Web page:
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To Greece

Increased Confidence after the coup d'état in Yugoslavia

page 115

Increased Confidence after the coup d'état in Yugoslavia

As it was, the Allied cause was not without its supporters in the Balkans. As a result of an appeal to the Prince Regent, a Yugoslav staff officer visited Athens on 8 March to make inquiries about the assistance his Government might expect if it were to oppose Germany. At Cyprus on 18 March Mr Eden persuaded the Turkish Minister of Foreign Affairs that Turkey must ask Yugoslavia to arrange for common action should Salonika be attacked through Bulgaria. The barometer certainly dropped on 25 March when Yugoslavia officially adhered to the Tripartite Pact,1 but it rose sharply on 27 March when a group of army officers overthrew the Cvetkovic Government and released the national enthusiasm of the Serbs.

For Mr Churchill this was proof that his policy could get results. Hitler had been flouted; it might still be possible to prevent the Balkan states falling piecemeal into Hitler's power. The President of Turkey was told that ‘Surely now is the time to make a common front which Germany will hardly dare assail.’ At Malta, Mr Eden, then on his way home, received a similar cable and returned to Athens. From there Sir John Dill on 31 March–1 April visited Belgrade and met, secretly, certain members of the new Yugoslav Government. In their opinion Hitler, who was furious at the coup d'état, would attack Yugoslavia and not Greece; in fact they wanted to know if Greece would support Yugoslavia should Germany attack her. Nevertheless, they were not prepared to take the initiative against Germany, for the Croats and Slovenes were restless and the country not yet prepared for war. Their policy was to gain time for mobilisation and concentration. Had they known that Hitler had already decided to destroy Yugoslavia ‘militarily and as a national unit’, they might have been more willing to take immediate action. However, they did agree to staff talks,2 which took place at Florina on 3 April, to arrange for common action should Germany attack Yugoslavia and Salonika.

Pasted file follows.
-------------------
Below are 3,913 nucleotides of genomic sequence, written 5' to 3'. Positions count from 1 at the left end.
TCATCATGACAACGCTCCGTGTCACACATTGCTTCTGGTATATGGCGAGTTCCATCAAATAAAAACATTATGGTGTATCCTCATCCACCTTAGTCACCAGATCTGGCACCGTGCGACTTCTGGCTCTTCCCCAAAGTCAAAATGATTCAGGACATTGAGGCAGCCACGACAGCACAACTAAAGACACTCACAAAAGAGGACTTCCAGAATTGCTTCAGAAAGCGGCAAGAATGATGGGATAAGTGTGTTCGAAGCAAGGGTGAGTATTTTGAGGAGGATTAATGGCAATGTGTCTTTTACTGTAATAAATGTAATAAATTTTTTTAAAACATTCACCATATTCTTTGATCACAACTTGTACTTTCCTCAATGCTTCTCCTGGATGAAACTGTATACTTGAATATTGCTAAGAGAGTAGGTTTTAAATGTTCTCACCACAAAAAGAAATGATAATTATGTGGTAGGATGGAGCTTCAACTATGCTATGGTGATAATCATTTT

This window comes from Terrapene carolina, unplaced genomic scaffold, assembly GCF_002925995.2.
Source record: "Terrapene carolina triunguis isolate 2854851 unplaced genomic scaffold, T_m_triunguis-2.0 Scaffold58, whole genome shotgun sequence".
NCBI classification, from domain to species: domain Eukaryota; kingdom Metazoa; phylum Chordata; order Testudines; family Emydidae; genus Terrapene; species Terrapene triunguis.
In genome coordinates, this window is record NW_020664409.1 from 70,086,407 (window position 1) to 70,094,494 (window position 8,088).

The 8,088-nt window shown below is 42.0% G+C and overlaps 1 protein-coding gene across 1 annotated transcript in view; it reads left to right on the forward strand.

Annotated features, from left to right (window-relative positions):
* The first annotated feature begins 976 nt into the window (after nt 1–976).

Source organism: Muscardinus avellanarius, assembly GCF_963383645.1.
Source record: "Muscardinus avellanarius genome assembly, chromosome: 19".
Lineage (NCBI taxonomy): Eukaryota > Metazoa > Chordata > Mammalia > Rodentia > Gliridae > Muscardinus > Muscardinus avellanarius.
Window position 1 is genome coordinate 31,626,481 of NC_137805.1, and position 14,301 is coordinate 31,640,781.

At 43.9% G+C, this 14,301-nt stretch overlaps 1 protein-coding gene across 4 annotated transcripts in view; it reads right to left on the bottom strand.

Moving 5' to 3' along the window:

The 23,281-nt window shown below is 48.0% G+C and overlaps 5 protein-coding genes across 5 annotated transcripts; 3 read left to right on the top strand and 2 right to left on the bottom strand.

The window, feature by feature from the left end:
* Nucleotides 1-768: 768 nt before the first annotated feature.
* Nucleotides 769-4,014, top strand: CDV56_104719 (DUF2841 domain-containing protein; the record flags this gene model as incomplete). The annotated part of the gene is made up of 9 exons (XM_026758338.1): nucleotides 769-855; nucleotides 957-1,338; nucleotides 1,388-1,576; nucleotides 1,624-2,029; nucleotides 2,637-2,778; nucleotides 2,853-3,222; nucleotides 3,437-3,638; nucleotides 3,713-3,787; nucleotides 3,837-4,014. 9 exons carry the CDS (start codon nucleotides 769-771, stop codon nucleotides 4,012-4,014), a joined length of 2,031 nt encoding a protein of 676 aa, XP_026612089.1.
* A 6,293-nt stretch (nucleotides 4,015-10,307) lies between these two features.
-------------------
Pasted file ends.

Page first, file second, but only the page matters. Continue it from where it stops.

1 When the news was received in Athens the Greeks at last wished to withdraw the three divisions from Macedonia to the Aliakmon line; plans were drawn up and General Wilson agreed to provide fifty motor vehicles. But the King of Greece thought that the move would be ‘politically very difficult’. So on the night of 26 March the move was postponed.—British Historical Section, Cabinet Office.

2 See pp. 1312.